American Air Pegs Quarterly Loss Up to $1.3B, Revenue Down 62%

American Airlines expects to post a first-quarter net loss of $1.2 billion to $1.3 billion on 62% lower revenue.
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American Airlines  (AAL) - Get Report said Tuesday that it expected a first-quarter 2021 net loss of roughly $1.2 billion to $1.3 billion on 62% lower revenue as the carrier contended with the COVID-19 pandemic.

Shares of the Fort Worth, Texas, company at last check were down 2.9% to $22.25.

American also said it expected to end the first quarter with about $17.3 billion of available liquidity.

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In addition, the company estimated its average cash burn rate in the quarter was $27 million a day. That includes roughly $9 million a day of payments for principal on debt and for and cash severance. 

American had previously forecast first-quarter cash burn of about $30 million a day.

For March, the company’s estimated average cash burn rate was about $4 million a day. Excluding about $8 million a day of regular debt-principal and cash-severance payments it made, American's cash burn rate turned positive in March.

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During the first quarter, the airline flew 37.8 billion total available seat miles, which refers to how many seat miles are available for purchase. That's down 43% from the year-earlier quarter.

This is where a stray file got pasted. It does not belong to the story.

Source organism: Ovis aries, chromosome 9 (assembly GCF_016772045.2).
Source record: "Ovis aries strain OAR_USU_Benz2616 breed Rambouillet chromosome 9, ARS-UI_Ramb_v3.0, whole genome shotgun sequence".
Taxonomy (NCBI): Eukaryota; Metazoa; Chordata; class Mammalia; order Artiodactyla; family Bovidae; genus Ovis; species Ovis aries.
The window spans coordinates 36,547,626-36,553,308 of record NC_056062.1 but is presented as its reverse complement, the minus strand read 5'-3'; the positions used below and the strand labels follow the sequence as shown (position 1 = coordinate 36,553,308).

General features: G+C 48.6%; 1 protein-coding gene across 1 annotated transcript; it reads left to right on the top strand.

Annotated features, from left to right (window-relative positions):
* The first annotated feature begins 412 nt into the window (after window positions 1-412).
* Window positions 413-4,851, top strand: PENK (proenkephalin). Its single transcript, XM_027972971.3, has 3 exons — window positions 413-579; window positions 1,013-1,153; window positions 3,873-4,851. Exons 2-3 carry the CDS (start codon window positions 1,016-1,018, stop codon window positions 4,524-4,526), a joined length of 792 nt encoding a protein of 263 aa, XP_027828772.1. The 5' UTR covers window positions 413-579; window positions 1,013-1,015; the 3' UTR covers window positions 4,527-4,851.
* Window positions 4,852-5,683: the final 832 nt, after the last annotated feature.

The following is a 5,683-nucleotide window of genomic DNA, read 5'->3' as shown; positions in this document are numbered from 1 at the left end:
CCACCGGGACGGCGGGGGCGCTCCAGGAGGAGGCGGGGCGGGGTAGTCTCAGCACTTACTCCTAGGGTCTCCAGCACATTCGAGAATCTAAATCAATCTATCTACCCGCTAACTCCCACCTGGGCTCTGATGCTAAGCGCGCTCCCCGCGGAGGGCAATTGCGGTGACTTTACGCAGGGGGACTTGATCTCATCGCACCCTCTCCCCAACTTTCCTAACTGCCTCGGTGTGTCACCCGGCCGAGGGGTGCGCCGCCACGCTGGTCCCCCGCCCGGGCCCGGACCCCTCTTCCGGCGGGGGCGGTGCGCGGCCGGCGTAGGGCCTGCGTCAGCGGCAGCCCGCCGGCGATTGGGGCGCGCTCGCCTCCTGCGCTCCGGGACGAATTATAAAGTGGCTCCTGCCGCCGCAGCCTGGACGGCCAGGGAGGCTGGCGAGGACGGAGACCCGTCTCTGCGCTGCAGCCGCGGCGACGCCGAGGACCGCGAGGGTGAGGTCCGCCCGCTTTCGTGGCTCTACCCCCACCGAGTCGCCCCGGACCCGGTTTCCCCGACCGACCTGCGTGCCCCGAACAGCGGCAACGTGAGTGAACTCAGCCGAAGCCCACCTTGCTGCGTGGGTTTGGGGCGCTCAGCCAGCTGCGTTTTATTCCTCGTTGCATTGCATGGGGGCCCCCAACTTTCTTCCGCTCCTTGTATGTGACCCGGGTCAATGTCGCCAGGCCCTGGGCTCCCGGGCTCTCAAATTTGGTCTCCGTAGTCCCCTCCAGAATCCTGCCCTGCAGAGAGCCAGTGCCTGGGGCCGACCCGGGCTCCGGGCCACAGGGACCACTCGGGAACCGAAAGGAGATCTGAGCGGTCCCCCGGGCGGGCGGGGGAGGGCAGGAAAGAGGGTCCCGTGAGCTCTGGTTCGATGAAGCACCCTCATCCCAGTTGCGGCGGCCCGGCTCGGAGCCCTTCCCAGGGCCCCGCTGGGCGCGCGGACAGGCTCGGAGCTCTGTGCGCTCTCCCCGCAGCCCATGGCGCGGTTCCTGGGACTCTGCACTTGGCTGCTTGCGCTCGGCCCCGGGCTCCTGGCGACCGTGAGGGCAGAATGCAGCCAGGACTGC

American said it and Boeing  (BA) - Get Report reached an agreement under which the carrier would defer and convert five 787-8 aircraft to 787-9 aircraft. These deliveries are now expected in 2023 and will retain their current financing.

The remaining 14 deliveries of 787-8 aircraft have been rescheduled to occur by the end of the first quarter of 2022.

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American said exercised its remaining deferral rights on 18 Boeing 737 MAX aircraft previously scheduled to be delivered in 2021 and 2022. These 18 aircraft are now set for delivery in 2023 and 2024.

Boeing recently advised customers to address a potential electrical issue found within a specific group of 737 MAX aircraft.

The FAA cleared the return to service of the 737 MAX in early December. That followed a 20-month grounding triggered by fatal crashes in Ethiopia and Indonesia that killed 347 people.

Last month American Airlines released strong figures for net bookings and domestic load, indicating some recovery from the pandemic.

The Centers for Disease Control recently issued new guidelines that gave the green light for fully vaccinated travelers to fly without quarantine.

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